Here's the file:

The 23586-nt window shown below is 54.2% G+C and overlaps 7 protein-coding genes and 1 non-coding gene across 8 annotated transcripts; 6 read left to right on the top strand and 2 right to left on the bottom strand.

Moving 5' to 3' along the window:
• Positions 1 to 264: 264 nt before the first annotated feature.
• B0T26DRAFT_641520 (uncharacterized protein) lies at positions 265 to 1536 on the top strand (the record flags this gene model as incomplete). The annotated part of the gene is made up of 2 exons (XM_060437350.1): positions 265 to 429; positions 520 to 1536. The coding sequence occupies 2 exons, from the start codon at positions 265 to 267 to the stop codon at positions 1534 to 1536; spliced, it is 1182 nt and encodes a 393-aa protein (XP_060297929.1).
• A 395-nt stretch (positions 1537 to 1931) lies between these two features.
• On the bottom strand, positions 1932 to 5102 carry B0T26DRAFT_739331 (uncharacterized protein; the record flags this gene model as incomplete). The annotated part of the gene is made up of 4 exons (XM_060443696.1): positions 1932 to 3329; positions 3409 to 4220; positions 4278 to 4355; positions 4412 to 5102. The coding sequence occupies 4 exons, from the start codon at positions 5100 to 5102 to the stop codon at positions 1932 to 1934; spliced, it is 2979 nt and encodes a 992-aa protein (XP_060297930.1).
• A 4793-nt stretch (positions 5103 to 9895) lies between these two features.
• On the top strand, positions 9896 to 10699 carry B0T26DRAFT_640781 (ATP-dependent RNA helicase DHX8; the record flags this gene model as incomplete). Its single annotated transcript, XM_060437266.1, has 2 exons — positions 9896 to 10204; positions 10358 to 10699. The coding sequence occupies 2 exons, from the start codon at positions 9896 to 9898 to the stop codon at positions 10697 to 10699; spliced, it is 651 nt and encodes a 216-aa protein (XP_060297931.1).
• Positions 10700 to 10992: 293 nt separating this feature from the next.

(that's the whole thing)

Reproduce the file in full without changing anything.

The 23586-nt window shown below is 54.2% G+C and overlaps 7 protein-coding genes and 1 non-coding gene across 8 annotated transcripts; 6 read left to right on the top strand and 2 right to left on the bottom strand.

Moving 5' to 3' along the window:
• Positions 1 to 264: 264 nt before the first annotated feature.
• B0T26DRAFT_641520 (uncharacterized protein) lies at positions 265 to 1536 on the top strand (the record flags this gene model as incomplete). The annotated part of the gene is made up of 2 exons (XM_060437350.1): positions 265 to 429; positions 520 to 1536. The coding sequence occupies 2 exons, from the start codon at positions 265 to 267 to the stop codon at positions 1534 to 1536; spliced, it is 1182 nt and encodes a 393-aa protein (XP_060297929.1).
• A 395-nt stretch (positions 1537 to 1931) lies between these two features.
• On the bottom strand, positions 1932 to 5102 carry B0T26DRAFT_739331 (uncharacterized protein; the record flags this gene model as incomplete). The annotated part of the gene is made up of 4 exons (XM_060443696.1): positions 1932 to 3329; positions 3409 to 4220; positions 4278 to 4355; positions 4412 to 5102. The coding sequence occupies 4 exons, from the start codon at positions 5100 to 5102 to the stop codon at positions 1932 to 1934; spliced, it is 2979 nt and encodes a 992-aa protein (XP_060297930.1).
• A 4793-nt stretch (positions 5103 to 9895) lies between these two features.
• On the top strand, positions 9896 to 10699 carry B0T26DRAFT_640781 (ATP-dependent RNA helicase DHX8; the record flags this gene model as incomplete). Its single annotated transcript, XM_060437266.1, has 2 exons — positions 9896 to 10204; positions 10358 to 10699. The coding sequence occupies 2 exons, from the start codon at positions 9896 to 9898 to the stop codon at positions 10697 to 10699; spliced, it is 651 nt and encodes a 216-aa protein (XP_060297931.1).
• Positions 10700 to 10992: 293 nt separating this feature from the next.